The AN/SPS-49 is a United States Navy two-dimensional, long range air search radar built by Raytheon that can provide contact bearing and range. It is a primary air-search radar for numerous ships in the U.S. fleet and in Spain, Poland, Taiwan aboard Oliver Hazard Perry-class frigates, Canada on its Halifax-class frigates, New Zealand on its Anzac-class frigates and Australia on its Adelaide-class frigates and Anzac-class frigates. It formerly served in a complementary role aboard Aegis cruisers with the AN/SPY-1 but the systems are currently being removed during routine upgrade with no replacement.

Country of originUnited States
No. built200+
Type2D Air-search
FrequencyL band 851–942 MHz
Range3 nmi (5.6 km) to 256 nmi (474 km) (AN/SPS-49A(V)1)
Altitudeup to 150,000 ft
(45,720 m)
Diameter24 ft (7.3 m) × 14 ft 3 in
(7.3 m × 4.3 m)
Azimuth0 to 360°
Precision1/16 nmi range
0.5 deg azimuth (SPS-49A(V)1)
Power360 kW peak, 13 kW average (AN/SPS-49A(V)1)


First tested in 1965 aboard USS Gyatt and introduced in 1975, the AN/SPS-49 operates in the 851–942 MHz, or L-, band and has a range of 256 nautical miles (474 km). The orange-peel parabolic shape of the antenna creates a narrow 3.3°-beam to reduce the probability of detection or jamming. It can rotate at 6 rpm in long range mode or 12 rpm in short-range mode.[1] Default is at 12 rpm for the AN/SPS-49A(V)1, to provide more frequent scans against incoming missiles. The SPS-49A(V)1 can detect out to its full range at either 6 or 12 rpm. The antenna is stabilised to compensate for ships pitch and roll, to a maximum of +/-15° for both pitch and roll in 12 rpm mode, and +/-23.5° for both pitch and roll in 6 rpm mode. The output stage of the transmitter in all variants uses a two-cavity klystron amplifier.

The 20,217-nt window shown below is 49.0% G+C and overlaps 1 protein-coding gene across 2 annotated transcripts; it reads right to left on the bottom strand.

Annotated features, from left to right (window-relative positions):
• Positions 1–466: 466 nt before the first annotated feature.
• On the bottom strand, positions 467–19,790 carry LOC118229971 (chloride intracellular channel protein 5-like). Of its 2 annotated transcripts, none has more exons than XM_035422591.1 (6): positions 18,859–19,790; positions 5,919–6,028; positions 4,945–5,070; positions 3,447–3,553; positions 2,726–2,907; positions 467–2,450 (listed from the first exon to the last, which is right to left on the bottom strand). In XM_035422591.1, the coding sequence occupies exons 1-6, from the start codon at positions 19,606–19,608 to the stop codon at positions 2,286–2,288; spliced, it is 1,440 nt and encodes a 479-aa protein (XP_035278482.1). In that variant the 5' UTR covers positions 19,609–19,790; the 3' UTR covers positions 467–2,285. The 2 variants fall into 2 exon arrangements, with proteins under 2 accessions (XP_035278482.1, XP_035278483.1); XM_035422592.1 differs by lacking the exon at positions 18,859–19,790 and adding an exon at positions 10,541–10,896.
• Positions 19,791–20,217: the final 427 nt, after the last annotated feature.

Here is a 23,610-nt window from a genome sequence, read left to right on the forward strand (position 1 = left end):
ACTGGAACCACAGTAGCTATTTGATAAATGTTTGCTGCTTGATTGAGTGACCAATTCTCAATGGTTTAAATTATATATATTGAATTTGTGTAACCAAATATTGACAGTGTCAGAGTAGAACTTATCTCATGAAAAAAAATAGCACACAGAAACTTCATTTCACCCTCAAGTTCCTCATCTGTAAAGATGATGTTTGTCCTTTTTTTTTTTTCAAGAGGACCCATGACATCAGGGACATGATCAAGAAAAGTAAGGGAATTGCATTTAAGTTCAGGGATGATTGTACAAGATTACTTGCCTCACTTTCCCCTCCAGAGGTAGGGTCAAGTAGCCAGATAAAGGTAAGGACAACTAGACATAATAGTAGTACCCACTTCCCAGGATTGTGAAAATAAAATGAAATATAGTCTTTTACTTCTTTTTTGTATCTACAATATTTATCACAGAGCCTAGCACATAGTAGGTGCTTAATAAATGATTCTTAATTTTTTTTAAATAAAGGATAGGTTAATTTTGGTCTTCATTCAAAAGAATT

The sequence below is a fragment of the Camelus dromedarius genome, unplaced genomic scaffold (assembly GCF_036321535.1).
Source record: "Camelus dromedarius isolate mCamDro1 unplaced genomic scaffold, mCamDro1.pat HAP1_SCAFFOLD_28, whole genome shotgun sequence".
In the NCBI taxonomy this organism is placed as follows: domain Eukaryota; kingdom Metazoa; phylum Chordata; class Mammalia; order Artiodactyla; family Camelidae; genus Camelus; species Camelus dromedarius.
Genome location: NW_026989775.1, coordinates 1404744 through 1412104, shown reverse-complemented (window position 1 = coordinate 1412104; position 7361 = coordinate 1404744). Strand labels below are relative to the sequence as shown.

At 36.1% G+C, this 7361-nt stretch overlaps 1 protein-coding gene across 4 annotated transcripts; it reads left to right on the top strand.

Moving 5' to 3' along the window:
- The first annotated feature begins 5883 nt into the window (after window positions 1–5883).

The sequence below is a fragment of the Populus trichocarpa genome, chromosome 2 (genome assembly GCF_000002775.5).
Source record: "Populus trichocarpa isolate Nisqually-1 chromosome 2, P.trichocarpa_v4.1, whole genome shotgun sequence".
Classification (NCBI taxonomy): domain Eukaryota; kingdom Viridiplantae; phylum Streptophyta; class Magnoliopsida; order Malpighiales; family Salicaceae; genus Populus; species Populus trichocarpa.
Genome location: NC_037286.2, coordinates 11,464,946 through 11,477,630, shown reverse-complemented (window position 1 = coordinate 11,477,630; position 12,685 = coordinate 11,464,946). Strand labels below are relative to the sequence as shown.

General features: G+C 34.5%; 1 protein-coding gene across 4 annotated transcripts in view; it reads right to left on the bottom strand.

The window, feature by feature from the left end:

In 1998, the Inspector General of the Department of Defense reported that SPS-40 and SPS-49 radars in Bahrain were "unusable because the equipment operates on a frequency that interferes with the Bahrain telecommunications services". [2]


As of 2014, there are eleven configurations of the AN/SPS-49(V).

  • AN/SPS-49(V)1: Baseline radar (Various CVN, LHA, LSD and other ships)
  • AN/SPS-49(V)2: (V)1 radar without the coherent side lobe cancellation feature (Oliver Hazard Perry-class frigates)
  • AN/SPS-49(V)3: (V)1 radar with the radar video processor (RVP) interface (FC-1) (USS Long Beach)
  • AN/SPS-49(V)4: (V)2 with the RVP interface (Oliver Hazard Perry-class frigates)
  • AN/SPS-49(V)5: (V)1 with automatic target detection (ATD) (New Threat Upgrade (NTU) ships)
  • AN/SPS-49(V)6: (V)3 system with double shielded cables and a modified cooling system (USS Ticonderoga)
  • AN/SPS-49(V)7: (V)5 system with a (V)6 cooling system (Aegis combat system)
  • AN/SPS-49(V)8: (V)5 system enhanced to include the AEGIS Tracker modification kit (Aegis combat system)
  • AN/SPS-49(V)8 ANZ: (V)8 system modified to interface with the CelsiusTech 9LV-453 combat system (Anzac-class frigates)
  • AN/SPS-49(V)9: (V)5 with medium PRF upgrade (MPU)
  • AN/SPS-49A(V)1: Developed in the mid-1990s. Added radial speed determination on each target, each scan. Improved clutter rejection

See also


  1. GlobalSecurity AN/SPS-49
  2. "Pentagon Equipment Disrupting Phone System". Boca Raton News. Associated Press. October 18, 1998.
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